Global Read Aloud Some of Erin Kessel's fourth graders have never left their rural North Carolina hometown, or even ventured to the nearest beach just an hour-and-a-half away. This fact is a major motivator for their participation in the Global Read Aloud (GRA), which allows “Kessel’s Crew” to connect virtually with students in faraway classrooms to read and share their ideas about the very same book. Conceived by seventh-grade teacher, author, and blogger Pernille Ripp, the Global Read Aloud has grown from its 2010 start with 150 students to among more than one million K-12 readers in 2017. In her September 2015 ILA chat, Ripp discussed the project’s beginnings and its continuing evolution.

    Erin, a four-year GRA veteran, has connected her students with classrooms in three Canadian provinces and in Sunbury, Victoria, Australia to share their ideas about Marty McGuire, The Miraculous Journey of Edward Tulane, Fish in a Tree, and The BFG. She and her students will join Global Read Aloud 2017 this October. After selecting a book study that's best suited for her students, Erin will connect with another teacher with similar interests through GRA’s Edmodo network. Together, they will decide how and through what venues their students will communicate. 

    As a tech innovator in her school, Erin’s early GRA interest was linked with a grant-funded 1:1 Chromebook project meant to integrate global awareness, digital literacy, and technology within her literacy block. However, one of GRA's strongest assets is that teachers can employ whatever tech tools fit their comfort levels. In fact, her maiden voyage relied only on Edmodo, Skype, and “old school snail mail” to deliver a North Carolina-style care package to their classroom partners.

    Erin and her students report huge payoffs from connecting with classrooms across the world, echoing benefits documented by expert sources such as the Center for Global Education. In addition to learning about tech apps and programs from other teachers, Erin signed on to GRA with the main goal of opening doors to the world for her rural students. “I want to ensure my students have an open mind about all people in our world and not just a stereotype based on what they see on TV or hear on the news. Allowing students to actively communicate and even see students from around the world and realize the commonalities that they share allows my students to create their own opinions of other's cultures and allows them to realize that although we may be different in some ways, we are all humans with the same purposes in life.”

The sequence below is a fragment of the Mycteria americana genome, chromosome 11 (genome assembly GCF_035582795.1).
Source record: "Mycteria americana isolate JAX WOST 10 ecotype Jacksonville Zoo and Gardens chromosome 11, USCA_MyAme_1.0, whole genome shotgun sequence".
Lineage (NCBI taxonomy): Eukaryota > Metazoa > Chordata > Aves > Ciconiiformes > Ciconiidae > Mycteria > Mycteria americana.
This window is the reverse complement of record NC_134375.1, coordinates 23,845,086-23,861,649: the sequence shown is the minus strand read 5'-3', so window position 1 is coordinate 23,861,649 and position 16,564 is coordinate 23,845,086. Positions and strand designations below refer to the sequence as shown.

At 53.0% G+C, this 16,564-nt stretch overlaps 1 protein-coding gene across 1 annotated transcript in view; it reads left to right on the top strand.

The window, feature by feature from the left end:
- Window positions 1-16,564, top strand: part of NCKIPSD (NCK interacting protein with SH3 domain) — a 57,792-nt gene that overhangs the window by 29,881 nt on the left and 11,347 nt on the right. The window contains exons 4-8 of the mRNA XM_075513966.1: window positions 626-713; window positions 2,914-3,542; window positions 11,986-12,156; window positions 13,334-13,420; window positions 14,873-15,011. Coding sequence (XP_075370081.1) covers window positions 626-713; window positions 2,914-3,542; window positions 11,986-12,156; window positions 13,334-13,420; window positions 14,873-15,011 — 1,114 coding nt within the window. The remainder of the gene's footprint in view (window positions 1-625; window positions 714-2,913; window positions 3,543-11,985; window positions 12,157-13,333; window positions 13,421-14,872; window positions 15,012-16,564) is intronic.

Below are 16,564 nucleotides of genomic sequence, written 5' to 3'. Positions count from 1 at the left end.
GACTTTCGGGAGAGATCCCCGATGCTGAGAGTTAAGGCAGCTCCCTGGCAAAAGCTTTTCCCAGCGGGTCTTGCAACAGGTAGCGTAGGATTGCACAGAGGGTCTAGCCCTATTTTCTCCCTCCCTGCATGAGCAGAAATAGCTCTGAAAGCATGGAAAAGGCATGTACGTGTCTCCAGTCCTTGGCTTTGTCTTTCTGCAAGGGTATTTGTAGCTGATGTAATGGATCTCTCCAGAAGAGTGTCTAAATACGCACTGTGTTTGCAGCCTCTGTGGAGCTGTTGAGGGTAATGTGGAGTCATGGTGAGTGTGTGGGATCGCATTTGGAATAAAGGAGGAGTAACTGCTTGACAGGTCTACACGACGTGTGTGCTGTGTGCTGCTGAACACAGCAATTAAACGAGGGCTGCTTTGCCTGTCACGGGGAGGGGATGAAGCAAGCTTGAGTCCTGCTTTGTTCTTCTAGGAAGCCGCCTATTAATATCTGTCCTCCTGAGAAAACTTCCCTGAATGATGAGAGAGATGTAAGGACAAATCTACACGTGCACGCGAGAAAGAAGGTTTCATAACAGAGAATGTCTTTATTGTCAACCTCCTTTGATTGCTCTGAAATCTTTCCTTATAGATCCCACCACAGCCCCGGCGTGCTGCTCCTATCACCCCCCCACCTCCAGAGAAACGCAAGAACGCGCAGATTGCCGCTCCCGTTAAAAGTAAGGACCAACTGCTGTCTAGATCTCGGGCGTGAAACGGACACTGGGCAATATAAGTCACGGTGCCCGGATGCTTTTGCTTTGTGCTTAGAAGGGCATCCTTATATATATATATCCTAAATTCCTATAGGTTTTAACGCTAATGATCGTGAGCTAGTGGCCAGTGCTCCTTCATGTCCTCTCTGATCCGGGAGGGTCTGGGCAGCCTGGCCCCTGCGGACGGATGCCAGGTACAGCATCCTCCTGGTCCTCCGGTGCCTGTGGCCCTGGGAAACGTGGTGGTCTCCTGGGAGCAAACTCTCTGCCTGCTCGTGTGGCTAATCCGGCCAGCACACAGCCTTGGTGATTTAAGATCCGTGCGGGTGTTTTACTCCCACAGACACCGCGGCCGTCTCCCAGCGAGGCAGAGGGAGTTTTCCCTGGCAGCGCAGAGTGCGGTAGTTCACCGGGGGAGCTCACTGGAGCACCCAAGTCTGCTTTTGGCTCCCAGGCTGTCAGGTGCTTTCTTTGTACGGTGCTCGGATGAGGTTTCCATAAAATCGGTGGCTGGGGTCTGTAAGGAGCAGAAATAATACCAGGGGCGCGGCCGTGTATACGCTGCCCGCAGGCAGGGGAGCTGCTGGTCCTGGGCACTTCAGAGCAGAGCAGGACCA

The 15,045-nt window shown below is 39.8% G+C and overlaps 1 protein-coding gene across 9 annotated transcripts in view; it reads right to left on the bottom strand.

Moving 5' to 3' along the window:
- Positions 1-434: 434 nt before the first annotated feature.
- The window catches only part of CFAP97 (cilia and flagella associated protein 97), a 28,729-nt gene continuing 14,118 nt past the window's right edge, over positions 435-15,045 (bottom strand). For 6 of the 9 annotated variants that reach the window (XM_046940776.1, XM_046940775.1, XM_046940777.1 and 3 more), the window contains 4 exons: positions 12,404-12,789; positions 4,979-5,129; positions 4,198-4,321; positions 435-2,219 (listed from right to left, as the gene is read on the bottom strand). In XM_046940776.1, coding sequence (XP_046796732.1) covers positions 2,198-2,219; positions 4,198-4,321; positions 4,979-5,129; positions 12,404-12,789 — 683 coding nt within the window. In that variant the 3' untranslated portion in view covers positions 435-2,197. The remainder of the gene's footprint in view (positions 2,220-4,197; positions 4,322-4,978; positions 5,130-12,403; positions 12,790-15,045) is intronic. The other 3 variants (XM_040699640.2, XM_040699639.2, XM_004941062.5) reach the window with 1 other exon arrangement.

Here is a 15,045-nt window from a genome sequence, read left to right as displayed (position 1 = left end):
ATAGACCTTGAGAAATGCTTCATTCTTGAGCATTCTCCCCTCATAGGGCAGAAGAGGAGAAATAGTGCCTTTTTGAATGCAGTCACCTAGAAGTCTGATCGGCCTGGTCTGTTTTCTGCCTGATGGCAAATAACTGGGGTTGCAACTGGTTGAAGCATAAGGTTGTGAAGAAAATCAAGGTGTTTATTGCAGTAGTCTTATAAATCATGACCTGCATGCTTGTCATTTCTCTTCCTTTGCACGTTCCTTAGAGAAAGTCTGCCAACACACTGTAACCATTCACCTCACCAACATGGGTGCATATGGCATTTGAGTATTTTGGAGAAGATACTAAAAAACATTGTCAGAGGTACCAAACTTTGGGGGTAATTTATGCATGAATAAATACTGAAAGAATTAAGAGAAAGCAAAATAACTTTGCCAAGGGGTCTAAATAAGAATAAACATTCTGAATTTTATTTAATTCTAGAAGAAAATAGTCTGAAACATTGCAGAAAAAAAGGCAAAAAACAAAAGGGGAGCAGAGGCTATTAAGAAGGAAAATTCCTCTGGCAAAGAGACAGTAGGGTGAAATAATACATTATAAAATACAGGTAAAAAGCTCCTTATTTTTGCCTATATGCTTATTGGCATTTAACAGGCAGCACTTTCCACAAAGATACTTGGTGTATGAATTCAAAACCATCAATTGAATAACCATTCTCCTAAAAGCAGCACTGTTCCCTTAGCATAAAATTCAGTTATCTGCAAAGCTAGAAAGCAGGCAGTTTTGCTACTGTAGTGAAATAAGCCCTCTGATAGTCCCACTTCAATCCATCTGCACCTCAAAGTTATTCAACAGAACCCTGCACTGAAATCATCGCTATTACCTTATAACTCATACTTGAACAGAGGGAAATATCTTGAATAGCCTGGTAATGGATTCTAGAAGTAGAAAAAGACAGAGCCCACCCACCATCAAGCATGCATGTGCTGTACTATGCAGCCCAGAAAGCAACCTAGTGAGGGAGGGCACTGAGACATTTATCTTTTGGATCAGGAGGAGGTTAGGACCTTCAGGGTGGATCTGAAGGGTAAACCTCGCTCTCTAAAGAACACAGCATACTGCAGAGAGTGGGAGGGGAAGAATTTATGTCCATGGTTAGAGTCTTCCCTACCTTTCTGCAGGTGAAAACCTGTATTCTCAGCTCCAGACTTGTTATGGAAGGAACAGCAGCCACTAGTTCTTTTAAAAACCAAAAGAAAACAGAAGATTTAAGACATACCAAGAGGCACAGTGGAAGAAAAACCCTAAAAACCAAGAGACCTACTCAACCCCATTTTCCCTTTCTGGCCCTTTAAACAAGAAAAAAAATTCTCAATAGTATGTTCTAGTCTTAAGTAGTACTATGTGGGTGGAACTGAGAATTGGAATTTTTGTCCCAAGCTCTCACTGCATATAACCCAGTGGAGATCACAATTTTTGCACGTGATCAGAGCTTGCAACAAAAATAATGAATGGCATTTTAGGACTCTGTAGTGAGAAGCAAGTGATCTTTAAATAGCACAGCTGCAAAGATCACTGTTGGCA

Autumn, a student who had not traveled outside of her hometown, said “The kids we talk to have the same interests as me…they even like Barbies and play video games! I thought since they spoke another language that they didn't do the same things as us.”

    As these examples illustrate, using literature to forge connections across cultures has huge potential to promote empathy and unity, foster cross-cultural friendships, and help students gain greater understandings about the global community by looking more critically at the world.

    Ready to take the leap? Erin encourages other literacy teachers by sharing her experiences and mentoring teachers who are new to GRA. Her first-time suggestions include:

    • Setting attainable tech expectations
    • Trying GRA with a small group of students before launching with the whole class
    • Partnering with another grade-level classroom in your own school